Monday, June 16, 2008

from Cosmos

I'm reading Cosmos by Carl Sagan. It's pretty sweet.

Kepler, this guy that lived a while ago, decided to try to figure out the orbits before anyone knew that they existed. He sought out to answer, in essence the questions about the movement of the planets. How do they go? And in order to find the answer to this question, he made all of these calculations assuming that the orbits were circular and was 8 minutes off in the end. He writes that all of his findings amounted to "only a single cartful of dung" because of these stinking eight minutes. Then he figured out that the orbits weren't perfect. Why should they be perfect? Nothing on earth is perfect. The orbit of Mars wasn't a perfect circle, rather, an ellipse. "Ah, what a foolish bird I have been!"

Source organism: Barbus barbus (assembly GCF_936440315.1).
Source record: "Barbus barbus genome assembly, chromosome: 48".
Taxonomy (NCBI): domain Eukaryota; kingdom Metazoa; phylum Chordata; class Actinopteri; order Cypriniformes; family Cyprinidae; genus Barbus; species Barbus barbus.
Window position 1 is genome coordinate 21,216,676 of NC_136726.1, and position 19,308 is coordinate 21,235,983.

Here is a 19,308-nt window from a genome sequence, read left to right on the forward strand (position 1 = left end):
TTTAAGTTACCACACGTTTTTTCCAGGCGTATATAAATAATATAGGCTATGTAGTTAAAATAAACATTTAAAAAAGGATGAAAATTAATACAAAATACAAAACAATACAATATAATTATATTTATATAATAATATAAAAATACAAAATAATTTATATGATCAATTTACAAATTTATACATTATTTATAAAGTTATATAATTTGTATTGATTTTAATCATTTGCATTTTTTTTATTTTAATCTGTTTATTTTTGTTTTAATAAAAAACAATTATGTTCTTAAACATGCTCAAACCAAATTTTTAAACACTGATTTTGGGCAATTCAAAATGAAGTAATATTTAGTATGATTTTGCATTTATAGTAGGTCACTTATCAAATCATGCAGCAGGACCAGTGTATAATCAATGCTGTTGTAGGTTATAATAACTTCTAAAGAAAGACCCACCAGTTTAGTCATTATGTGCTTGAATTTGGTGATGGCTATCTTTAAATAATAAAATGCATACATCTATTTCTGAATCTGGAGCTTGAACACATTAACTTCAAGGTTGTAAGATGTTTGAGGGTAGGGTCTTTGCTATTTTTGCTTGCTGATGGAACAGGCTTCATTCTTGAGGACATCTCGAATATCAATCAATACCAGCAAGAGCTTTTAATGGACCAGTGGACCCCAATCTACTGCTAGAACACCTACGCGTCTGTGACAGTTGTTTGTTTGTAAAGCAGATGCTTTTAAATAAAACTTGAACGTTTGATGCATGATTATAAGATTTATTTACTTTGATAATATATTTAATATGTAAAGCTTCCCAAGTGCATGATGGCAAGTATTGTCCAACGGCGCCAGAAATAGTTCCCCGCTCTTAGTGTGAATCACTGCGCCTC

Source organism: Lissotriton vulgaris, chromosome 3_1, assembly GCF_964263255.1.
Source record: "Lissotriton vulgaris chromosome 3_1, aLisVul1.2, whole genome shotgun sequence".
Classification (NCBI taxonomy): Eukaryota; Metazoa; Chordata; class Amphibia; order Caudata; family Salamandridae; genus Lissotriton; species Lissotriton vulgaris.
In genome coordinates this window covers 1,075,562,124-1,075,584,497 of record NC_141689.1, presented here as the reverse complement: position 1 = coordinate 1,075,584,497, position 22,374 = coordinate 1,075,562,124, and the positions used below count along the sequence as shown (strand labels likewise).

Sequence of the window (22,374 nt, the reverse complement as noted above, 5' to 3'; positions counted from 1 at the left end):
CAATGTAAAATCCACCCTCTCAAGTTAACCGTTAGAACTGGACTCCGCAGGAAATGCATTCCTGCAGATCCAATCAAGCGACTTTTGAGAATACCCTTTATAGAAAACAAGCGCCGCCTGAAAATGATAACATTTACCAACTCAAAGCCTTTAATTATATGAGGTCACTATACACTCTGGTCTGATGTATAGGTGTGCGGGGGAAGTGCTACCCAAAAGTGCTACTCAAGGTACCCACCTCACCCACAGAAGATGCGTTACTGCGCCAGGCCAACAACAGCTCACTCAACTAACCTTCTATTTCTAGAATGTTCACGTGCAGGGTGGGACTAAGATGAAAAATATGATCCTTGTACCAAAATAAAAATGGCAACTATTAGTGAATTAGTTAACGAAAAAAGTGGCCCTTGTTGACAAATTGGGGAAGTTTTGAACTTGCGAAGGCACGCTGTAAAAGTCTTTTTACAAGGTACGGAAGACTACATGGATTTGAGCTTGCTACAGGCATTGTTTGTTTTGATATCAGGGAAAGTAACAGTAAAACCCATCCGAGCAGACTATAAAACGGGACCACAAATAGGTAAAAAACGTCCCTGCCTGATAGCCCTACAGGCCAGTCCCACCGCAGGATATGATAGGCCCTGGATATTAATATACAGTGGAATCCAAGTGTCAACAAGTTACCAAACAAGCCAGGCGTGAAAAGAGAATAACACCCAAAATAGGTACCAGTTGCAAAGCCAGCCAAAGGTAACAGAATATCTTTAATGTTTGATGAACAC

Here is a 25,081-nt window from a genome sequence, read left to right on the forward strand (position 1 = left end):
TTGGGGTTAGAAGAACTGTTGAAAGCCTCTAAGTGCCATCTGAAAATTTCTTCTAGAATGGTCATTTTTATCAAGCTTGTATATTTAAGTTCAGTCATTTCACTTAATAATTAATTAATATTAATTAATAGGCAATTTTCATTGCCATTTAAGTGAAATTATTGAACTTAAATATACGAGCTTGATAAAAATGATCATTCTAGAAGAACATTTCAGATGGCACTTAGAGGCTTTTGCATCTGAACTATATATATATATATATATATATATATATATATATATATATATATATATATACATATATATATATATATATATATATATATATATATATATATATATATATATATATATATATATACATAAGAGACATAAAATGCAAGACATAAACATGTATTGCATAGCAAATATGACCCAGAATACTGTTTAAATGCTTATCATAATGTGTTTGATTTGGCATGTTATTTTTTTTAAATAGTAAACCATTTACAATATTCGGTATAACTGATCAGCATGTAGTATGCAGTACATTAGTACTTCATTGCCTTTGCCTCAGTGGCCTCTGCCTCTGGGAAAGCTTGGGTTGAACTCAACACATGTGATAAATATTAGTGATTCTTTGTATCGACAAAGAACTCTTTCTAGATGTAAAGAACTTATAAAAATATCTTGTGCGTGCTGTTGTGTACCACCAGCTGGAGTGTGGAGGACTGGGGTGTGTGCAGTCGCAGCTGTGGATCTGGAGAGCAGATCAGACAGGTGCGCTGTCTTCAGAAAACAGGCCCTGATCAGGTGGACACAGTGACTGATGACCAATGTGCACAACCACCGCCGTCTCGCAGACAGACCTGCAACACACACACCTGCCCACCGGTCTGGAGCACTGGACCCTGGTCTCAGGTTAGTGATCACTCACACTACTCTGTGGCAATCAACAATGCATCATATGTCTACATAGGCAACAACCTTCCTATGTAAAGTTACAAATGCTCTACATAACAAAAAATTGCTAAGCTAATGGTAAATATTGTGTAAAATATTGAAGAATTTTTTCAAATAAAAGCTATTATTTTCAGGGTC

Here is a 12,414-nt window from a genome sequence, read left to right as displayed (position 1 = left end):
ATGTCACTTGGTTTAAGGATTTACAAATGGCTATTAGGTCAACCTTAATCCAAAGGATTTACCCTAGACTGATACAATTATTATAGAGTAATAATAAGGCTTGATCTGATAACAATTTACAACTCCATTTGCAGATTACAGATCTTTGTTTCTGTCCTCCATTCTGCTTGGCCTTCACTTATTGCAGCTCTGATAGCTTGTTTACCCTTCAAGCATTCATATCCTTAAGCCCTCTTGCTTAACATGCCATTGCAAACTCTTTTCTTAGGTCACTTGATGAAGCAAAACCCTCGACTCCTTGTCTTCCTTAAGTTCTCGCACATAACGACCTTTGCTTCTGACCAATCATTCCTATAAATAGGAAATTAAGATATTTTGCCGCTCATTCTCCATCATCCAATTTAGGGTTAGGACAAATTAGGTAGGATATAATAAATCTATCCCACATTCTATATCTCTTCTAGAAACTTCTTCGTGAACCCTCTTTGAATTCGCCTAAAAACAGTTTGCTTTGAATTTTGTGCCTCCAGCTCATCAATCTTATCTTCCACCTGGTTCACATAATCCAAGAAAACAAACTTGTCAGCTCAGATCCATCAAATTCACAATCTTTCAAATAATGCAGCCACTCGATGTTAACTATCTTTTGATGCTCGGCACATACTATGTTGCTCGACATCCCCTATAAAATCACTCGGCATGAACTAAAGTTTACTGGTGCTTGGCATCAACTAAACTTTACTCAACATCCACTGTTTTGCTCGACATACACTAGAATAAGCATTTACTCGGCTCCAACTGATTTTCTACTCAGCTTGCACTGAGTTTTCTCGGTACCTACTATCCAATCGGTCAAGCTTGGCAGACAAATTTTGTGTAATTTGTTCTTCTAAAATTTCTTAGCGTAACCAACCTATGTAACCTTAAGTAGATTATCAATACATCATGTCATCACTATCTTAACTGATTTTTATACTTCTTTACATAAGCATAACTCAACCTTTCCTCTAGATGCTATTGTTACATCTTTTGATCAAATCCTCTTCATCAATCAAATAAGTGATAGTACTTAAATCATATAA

So when the planets are close to the sun, they are moving really fast, because the gravity of the sun is stronger there. When they're far away, they move slower. And this is described in Sagan's book with the words "forever falling toward, but never reaching, the Sun."

Kepler discovered that the heavens function in a manner that science could touch. "Astronomy is part of physics."

Check this out: "Kepler believed that the speed of each planet corresponds to certain notes in the Latinate musical popular in his day - do, re, mi, fa, so, la, ti do. He claimed that in the harmony of the spheres, the tones of Earth are fa and mi, that the Earth is forever humming fa and mi, and that they stand in a straightforward way for the Latin word for famine. He argued, not unsuccessfully, that the Earth was best described by that single doleful word."

Another quote by Kepler: "Do not sentence me completely to the treadmill of mathematical calculations - lave me time for philosophical speculations, my sole delight."

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